If you like exotic animals and have chosen pet fish in your home, you are one of mine! Although I confess that it has become a headache for me when it comes time to clean the habitat of my scaly friends, avoiding their deep cleaning distresses me twice as much because too much dirt could affect your well-being and health directly.
Although it is commonly believed that having a fish tank or aquarium is simple since it does not require special care, the truth is that this is not true. If you are here, it is because you are looking for information about maintaining your fish habitat at home. Then keep reading because, in this article, I want to share my secret on how to clean an aquarium and extend your pets’ life easily. Let’s do it!
How to clean an aquarium or fish tank correctly
Undoubtedly, observing an aquarium’s ecosystem brings relaxation and tranquillity. It is also a decorative element in living rooms, offices and even bedrooms. However, to truly enjoy these simple yet satisfying pleasures of life, keeping it clean and creating a suitable environment for the fish is vital.
Keep in mind that filling the bucket with water is not enough. The underwater environment must also incorporate plants, biotope (fine gravel covering the ground), logs, stones or tropical roots (so that they can hide and protect their eggs), not to mention other accessories such as filters, lighting, air conditioning, landscape panels, ultraviolet lamps, flora and fauna that can be used to create an underwater environment that resembles their ecosystem and to create an underwater environment that resembles their ecosystem. help to produce an even more realistic atmosphere.
And all of this, of course, requires optimal hygiene to function as it should. See how to do it:
- Before immersing your hands in the aquarium, make sure they are clean and free of any chemicals that could contaminate the water and fish. If you prefer, you can use plastic gloves.
- Disconnect from the mains or any electrical appliances and remove all decorative items from the aquarium.
- Empty the container a little to facilitate the task without the fish perceiving sudden temperature variations (removing at least 20 to 30% will be sufficient).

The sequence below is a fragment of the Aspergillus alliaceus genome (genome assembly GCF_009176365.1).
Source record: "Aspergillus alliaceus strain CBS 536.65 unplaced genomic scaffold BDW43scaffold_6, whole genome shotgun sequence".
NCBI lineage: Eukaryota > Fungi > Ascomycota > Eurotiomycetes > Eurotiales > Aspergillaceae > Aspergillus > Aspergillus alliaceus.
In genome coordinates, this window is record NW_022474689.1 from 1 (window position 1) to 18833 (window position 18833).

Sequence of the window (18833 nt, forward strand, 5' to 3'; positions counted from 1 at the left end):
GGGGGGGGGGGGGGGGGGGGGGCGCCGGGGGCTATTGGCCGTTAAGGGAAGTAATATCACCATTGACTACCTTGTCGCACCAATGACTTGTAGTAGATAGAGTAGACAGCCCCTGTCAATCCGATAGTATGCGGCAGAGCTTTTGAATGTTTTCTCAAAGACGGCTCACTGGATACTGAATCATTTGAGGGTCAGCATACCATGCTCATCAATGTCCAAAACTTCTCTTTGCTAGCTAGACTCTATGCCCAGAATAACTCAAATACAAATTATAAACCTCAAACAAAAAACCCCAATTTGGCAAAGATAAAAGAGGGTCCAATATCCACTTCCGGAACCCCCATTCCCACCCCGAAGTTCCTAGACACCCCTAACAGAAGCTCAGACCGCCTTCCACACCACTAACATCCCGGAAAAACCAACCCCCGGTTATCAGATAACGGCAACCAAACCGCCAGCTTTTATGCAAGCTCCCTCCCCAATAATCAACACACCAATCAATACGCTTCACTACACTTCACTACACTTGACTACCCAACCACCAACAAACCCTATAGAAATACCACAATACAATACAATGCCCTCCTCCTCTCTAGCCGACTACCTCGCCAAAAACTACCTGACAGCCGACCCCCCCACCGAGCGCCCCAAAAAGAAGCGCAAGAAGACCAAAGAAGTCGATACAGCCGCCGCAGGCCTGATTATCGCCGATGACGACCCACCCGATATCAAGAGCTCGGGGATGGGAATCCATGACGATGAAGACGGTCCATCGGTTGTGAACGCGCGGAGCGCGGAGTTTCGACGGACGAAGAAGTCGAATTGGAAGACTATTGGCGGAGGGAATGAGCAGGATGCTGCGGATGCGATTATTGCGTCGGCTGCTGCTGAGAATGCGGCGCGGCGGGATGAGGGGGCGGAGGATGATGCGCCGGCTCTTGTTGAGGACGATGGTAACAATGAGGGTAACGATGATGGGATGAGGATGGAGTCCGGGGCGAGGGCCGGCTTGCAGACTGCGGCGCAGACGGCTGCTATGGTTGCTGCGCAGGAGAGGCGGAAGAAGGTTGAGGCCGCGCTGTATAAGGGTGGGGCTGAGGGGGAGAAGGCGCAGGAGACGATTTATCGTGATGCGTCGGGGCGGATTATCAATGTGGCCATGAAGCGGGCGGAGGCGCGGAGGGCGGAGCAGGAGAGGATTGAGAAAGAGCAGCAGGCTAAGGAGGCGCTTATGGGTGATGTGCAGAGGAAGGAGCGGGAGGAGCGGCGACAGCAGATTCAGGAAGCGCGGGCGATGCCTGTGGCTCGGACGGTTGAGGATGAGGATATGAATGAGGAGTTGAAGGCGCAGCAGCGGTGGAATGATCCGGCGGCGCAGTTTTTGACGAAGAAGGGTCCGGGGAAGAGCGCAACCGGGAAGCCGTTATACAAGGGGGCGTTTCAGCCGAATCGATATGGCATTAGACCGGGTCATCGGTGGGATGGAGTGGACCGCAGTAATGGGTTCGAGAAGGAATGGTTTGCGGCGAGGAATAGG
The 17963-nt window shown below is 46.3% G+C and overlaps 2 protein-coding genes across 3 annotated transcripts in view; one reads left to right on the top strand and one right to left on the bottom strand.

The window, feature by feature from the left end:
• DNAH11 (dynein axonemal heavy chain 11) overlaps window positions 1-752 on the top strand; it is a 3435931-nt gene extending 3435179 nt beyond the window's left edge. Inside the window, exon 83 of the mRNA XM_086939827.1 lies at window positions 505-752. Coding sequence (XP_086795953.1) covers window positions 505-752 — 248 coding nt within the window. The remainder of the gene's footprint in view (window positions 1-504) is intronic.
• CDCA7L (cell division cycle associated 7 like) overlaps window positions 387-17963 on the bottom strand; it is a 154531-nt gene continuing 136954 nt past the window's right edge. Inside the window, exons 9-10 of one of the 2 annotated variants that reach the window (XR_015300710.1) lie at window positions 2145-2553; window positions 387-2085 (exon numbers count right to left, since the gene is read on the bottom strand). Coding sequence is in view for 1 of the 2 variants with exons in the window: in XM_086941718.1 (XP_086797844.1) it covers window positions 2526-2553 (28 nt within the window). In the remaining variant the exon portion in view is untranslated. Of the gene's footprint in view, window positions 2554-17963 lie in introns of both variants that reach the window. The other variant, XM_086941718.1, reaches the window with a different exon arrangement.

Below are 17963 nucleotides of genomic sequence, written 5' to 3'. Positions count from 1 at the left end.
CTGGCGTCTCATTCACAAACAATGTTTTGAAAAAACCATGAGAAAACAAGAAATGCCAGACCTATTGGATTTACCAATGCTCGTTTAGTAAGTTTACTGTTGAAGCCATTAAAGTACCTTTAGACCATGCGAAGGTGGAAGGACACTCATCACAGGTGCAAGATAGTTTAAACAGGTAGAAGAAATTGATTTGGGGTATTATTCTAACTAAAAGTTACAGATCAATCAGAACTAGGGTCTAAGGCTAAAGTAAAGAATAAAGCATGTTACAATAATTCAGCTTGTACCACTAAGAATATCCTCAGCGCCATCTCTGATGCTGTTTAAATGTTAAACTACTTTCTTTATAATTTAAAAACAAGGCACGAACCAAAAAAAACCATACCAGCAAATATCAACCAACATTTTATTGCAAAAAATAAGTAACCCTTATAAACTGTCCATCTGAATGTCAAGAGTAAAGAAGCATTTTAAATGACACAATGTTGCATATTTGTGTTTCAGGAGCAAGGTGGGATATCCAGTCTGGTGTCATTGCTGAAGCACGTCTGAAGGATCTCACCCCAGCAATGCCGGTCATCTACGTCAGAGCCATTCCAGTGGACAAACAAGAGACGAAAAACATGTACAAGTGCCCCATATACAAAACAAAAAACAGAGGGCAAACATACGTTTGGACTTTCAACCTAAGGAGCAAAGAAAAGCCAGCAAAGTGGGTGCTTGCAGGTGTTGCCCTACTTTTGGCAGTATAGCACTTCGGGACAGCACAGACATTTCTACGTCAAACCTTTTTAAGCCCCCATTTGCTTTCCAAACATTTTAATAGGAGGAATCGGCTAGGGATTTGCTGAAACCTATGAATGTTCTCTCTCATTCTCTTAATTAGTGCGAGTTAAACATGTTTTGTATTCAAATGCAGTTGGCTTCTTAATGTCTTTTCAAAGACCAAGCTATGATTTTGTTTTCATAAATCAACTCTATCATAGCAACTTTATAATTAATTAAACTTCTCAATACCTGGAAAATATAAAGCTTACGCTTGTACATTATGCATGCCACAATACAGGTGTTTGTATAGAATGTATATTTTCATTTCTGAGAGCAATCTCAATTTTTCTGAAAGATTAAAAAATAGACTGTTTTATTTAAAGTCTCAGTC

- Once this is done, it is time to prepare the clean water that you will introduce into the aquarium to replace the water you took out. To do this, get a container (that has not been cleaned with any chemicals harmful to fish) and fill it with warm, clean, mineral-free (or low) water. Let it sit for a couple of hours to release the residual minerals in the water and continue with the next step.
- Continue cleaning ornaments and decorative items by soaking them in water with 10% bleach. Scrub with a scouring pad or toothbrush, rinse with plenty of water repeatedly until no bleach remains, and allow air dry to allow the product to evaporate completely.
- With a special pad or scraper, go over the glass, rubbing a little if necessary, to remove the algae that are stuck to the glass of the tank.
- Another important part to clean is the bottom, that is, the gravel or pebbles, for this task use a special aquarium siphon or siphon. This device is very simple: place one of its ends on the stones (the wide nozzle), observe how it sucks the water and waste from the bottom and releases them on the other side into a bucket that you have to place below to pour the wastewater.
- Finally, replenish the water you have removed by pouring in the water you filled and letting it stand. Do it very slowly to avoid scaring the fish and removing the substrate from the bottom, thus, not clouding all the water in the aquarium.
- Don’t forget to replace the ornaments, filters and accessories once they are dry.
Contrary to popular belief, it is unnecessary to net the fish and stress them in this way; in fact, it is an unnecessary mistake.
Remember that partial water changes should be performed weekly to prevent contamination caused by fish, invertebrate and plant waste and to ensure a healthy and enjoyable habitat for your pets.